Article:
From Out of the Whirlwind
What was the first thing that you thought of when you heard a massive tornado had struck Moore, OK, leaving dozens dead, including 9 school children? Likely it wasn't, “I should quote where Job’s kids are killed in a tornado. That is exactly what John Piper tweeted-
“Your sons and daughters were eating and a great wind struck the house, and it fell upon them, and they are dead.” (Job 1:19)
Many saw that as a wee bit insensitive, although I'm not sure but that Piper was just looking for some Bible words that fit the situation. At any rate, he quickly took down the tweet. The reason that many saw the tweet in a negative light is that Piper has something of a history when responding to similar tragedies. When a tornado hit his hometown of Minneapolis, he attributed it the Evangelical Lutheran Church convention softening its stance on homosexuality. He’s made similar statements on things like the Asian tsunami (2004) and the Minneapolis bridge collapse (2007). Read this post by Rachel Held Evans for longer look at some of Piper's past statements on tragic events.
John Piper is perhaps the best known leader in a modern revival of Calvinism, the doctrine that says that everything that happens is predetermined by an all-sovereign God who gives life and salvation at His whim with no regard for human faith nor repentance. God predestined some people for hell, and He gives them no choice and no room to repent. Jesus didn't even die for them; He only died for the elect-- who themselves have no freedom to reject God’s saving grace. We choose nothing; everything that happens in the world does so because it has been determined by God. So if God wants to kill some kids in Oklahoma for no reason, well then that’s up to Him. When you are a Calvinist, there can be no explanation for anything that happens in the word other than God did it.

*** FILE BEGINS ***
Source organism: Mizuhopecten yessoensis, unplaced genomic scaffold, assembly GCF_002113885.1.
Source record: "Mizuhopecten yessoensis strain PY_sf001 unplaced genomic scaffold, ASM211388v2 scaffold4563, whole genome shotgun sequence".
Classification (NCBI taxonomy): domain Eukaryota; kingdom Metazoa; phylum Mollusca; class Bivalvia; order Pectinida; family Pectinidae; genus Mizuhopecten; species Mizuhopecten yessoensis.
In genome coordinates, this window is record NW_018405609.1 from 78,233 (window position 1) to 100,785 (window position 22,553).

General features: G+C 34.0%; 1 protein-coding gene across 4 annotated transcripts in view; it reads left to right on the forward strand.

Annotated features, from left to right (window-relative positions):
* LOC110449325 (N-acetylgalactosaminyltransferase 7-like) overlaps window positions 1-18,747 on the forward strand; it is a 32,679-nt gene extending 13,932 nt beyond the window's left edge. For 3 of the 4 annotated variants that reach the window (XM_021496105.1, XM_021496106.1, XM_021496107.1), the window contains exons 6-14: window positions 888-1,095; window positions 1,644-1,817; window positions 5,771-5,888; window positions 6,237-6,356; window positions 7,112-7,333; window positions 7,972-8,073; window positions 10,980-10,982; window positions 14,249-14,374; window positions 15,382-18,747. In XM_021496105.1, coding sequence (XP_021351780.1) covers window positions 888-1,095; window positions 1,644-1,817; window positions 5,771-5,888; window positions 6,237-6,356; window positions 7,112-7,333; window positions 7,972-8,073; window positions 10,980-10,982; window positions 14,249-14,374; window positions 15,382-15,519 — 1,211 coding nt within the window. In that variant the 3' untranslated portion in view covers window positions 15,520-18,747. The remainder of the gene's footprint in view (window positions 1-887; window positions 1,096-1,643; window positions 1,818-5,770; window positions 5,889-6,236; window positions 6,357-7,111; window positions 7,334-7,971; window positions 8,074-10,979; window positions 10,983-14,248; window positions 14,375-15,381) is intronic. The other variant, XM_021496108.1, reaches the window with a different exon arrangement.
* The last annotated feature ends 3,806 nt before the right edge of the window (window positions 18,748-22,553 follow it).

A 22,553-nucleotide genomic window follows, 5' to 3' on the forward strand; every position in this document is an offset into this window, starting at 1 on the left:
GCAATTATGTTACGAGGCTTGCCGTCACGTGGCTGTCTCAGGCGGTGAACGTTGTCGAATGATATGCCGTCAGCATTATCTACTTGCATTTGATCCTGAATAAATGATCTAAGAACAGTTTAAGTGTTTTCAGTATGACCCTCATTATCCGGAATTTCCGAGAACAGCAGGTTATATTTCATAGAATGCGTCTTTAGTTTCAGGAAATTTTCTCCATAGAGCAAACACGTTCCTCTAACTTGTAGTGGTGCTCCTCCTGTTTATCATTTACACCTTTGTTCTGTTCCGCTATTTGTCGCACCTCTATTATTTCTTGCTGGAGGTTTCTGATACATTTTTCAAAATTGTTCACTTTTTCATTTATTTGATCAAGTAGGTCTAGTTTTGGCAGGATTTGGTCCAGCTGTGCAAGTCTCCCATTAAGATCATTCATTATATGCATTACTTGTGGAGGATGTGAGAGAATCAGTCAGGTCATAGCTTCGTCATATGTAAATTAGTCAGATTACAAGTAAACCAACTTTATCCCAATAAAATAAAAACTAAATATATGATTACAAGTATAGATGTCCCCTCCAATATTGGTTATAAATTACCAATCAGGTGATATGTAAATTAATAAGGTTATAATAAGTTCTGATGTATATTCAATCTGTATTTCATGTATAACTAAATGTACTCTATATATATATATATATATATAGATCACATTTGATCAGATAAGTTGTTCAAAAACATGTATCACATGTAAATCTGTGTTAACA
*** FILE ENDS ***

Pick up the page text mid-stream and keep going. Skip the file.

God does indeed speak out of a whirlwind in the book of Job, but it was not the storm that killed Job's children. That tornado was generated by Satan to hurt Job and prove that his faith would buckle under pressure. Sure, God allowed Satan to have free reign, but God most certainly did not plan the tornado. The whirlwind from which God speaks in the Book of Job is at the end where God does come to job, but not with the explanation Job wanted. God essentially says,
“Job, there is so much that you can’t understand; it should not surprise you that you can’t understand your suffering. Just trust me here.”
And Job does. And so must we. In times of tragedy and heartache and loss, there are no easy explanations. All there is faith.
I believe that Piper’s explanation fails precisely because it is an explanation. Sure, I believe it’s an explanation based on false theological presupposition that is wrongly forced on life to explain a tragedy. But it ultimately fails because it tries to explain in human terms the “why” when that is the one thing that human understanding can't handle. Job wanted to understand why. And God spoke from the whirlwind to say, “You can't understand, but you can always trust.” And that’s what we need to do.